Former White House chief strategist Steve Bannon is a failed Hollywood screenwriter.
He’s also a former Goldman banker.
He’s also filthy rich.
And a lot of the people who are pushing his agenda on the internet would really appreciate it if you would stop mentioning all of those things.
Because exactly none of that aligns well with Bannon’s contention that his nationalist agenda stems from his deep-seated desire to rescue working class Americans from a prevailing order that systematically impoverishes them.
Back in March, Steve regaled the Wall Street Journal with a story about his father losing money in AT&T shares. Bannon tried to pitch that tale as something akin to the origin story that explained how he became a nationalist firebrand. If you haven’t read it you definitely should because for someone who prides himself on being able to manipulate people with compelling propaganda, Steve didn’t do a very good job of delivering a believable narrative. In fact, that Marty Bannon/AT&T story has been mercilessly lampooned in the seven months since it ran.
The bottom line is that Steve Bannon is just like a lot of the bloggers who champion his message: a wealthy banker pushing populism.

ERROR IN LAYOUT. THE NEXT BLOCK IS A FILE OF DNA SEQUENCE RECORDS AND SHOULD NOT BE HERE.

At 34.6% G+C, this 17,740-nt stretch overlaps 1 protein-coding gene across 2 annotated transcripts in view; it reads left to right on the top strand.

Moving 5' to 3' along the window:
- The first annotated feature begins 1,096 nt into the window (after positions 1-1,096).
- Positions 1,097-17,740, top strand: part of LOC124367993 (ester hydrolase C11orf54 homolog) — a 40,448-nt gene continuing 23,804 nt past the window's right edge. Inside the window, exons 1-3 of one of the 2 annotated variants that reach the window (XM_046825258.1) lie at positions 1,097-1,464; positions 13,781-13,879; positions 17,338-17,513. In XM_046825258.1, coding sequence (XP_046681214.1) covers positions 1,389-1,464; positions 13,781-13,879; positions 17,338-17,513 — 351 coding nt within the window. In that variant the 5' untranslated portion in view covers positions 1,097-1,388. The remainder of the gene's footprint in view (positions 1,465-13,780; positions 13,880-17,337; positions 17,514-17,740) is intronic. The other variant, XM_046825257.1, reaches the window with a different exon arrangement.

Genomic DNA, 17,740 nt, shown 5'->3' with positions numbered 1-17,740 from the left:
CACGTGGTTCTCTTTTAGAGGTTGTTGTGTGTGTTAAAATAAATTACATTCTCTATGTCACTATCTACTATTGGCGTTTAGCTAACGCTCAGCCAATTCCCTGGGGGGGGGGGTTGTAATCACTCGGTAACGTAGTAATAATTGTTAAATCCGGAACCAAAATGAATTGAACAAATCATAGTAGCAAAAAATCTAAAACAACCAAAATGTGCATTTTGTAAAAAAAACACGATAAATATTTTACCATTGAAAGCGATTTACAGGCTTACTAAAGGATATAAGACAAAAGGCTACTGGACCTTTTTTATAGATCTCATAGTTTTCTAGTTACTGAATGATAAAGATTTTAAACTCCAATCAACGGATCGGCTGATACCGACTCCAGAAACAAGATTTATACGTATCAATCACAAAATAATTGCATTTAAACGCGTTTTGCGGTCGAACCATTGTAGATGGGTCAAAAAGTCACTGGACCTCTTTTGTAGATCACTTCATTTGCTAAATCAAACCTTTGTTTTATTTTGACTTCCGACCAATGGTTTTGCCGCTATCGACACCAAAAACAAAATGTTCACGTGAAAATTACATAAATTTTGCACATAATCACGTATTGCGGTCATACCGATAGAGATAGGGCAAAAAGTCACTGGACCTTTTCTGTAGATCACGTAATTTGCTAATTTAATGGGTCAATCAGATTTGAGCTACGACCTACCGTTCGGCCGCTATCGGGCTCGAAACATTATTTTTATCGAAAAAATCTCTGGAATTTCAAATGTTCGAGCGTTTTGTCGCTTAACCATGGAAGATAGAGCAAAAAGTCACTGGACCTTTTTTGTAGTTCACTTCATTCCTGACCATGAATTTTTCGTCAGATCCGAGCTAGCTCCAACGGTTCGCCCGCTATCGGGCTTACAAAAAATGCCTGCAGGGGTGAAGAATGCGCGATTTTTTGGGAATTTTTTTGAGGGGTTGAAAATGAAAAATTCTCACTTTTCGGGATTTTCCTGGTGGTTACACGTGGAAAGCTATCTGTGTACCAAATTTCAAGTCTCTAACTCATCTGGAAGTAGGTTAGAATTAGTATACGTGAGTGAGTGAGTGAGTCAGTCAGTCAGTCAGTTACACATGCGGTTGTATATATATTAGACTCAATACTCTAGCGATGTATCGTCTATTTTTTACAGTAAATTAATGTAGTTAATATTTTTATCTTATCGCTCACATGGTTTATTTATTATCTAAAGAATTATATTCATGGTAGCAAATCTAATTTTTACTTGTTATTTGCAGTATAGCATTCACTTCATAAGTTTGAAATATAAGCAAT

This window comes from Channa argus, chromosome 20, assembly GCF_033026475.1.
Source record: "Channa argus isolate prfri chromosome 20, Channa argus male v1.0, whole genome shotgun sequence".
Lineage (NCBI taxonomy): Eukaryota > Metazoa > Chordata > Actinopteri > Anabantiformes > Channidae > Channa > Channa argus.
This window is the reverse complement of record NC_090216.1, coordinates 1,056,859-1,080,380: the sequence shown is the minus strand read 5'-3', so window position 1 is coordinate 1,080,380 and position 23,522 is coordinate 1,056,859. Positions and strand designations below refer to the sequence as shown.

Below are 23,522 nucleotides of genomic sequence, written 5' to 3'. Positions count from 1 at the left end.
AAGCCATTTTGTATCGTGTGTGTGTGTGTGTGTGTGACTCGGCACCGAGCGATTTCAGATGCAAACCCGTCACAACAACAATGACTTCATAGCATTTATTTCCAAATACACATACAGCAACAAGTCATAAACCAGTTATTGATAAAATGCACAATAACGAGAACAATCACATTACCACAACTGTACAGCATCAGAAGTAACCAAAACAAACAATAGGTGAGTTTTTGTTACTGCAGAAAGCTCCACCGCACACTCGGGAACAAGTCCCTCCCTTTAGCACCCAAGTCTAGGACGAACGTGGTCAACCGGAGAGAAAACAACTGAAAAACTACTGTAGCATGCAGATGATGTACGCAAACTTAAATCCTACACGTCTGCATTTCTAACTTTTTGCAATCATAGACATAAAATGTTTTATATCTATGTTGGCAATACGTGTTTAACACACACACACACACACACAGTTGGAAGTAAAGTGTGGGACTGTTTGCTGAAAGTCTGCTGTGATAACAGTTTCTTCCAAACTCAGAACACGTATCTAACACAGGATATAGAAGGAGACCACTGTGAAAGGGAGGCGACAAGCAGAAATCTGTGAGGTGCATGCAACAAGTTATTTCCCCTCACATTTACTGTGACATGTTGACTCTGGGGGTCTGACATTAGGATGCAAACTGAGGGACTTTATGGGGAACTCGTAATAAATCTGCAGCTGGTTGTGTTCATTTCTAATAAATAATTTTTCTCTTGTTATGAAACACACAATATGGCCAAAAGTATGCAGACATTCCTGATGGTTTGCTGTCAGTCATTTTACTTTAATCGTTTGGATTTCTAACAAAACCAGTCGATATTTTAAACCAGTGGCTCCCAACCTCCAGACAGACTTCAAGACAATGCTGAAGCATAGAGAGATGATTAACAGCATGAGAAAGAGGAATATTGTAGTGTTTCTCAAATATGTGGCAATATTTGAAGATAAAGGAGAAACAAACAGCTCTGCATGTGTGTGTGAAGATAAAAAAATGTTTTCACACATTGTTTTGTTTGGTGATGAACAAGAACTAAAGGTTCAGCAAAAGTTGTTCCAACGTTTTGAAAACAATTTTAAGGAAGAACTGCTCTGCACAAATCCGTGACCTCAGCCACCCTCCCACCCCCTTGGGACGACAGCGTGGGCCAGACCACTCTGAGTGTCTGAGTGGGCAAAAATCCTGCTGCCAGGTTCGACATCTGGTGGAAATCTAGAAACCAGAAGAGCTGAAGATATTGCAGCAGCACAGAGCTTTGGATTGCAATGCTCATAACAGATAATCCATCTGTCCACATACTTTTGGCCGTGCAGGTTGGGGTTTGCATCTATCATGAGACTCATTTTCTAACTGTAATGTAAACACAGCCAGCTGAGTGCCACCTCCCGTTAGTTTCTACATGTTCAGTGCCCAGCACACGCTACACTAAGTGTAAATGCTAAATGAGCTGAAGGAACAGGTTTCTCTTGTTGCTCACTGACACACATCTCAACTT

Even if we persist in the fantasy that Bannon actually cares about people like his father who were fleeced by the establishment, there are burning questions. Consider for instance, these excerpts from a Post article about the Marty Bannon fairy tale:
At some point in the Steve Bannon story I started wondering: If his father got fleeced, if “nobody [was] held accountable,” how can the remedy be less regulation? If Wall Street picked his old man’s pocket, why has President Trump appointed tycoon after tycoon who think the fairest tax is none at all and, in some cases, got immensely rich by collapsing companies and squeezing employees?
Where is the Trump appointee who cares about Bannon’s father? Why don’t they go down the halls of the White House to reassure Bannon and tell him it will never happen again? Why don’t they name an executive action after his father: The Martin Bannon, You Will Never Lose Your Nest Egg Act of 2017? The government will see to it.
Good questions, no? How is that Steve Bannon – again, a multi-millionaire in his own right – decided that the best way to help all the Marty Bannons of the world was to install a billionaire in the White House? How is that less regulation on the big banks is the answer? And on, and on, and on.
But while Bannon’s populism may be false, he’s no slouch when it comes to making people believe it. When he was ousted from the White House in the wake of the Charlottesville debacle (a decision the administration swears had nothing to do with the bad optics around keeping a known bigot on staff at a time when race relations were deteriorating again, but which clearly stemmed from Trump’s other advisors seeking to distance themselves from Steve), he declared “war” on the GOP establishment.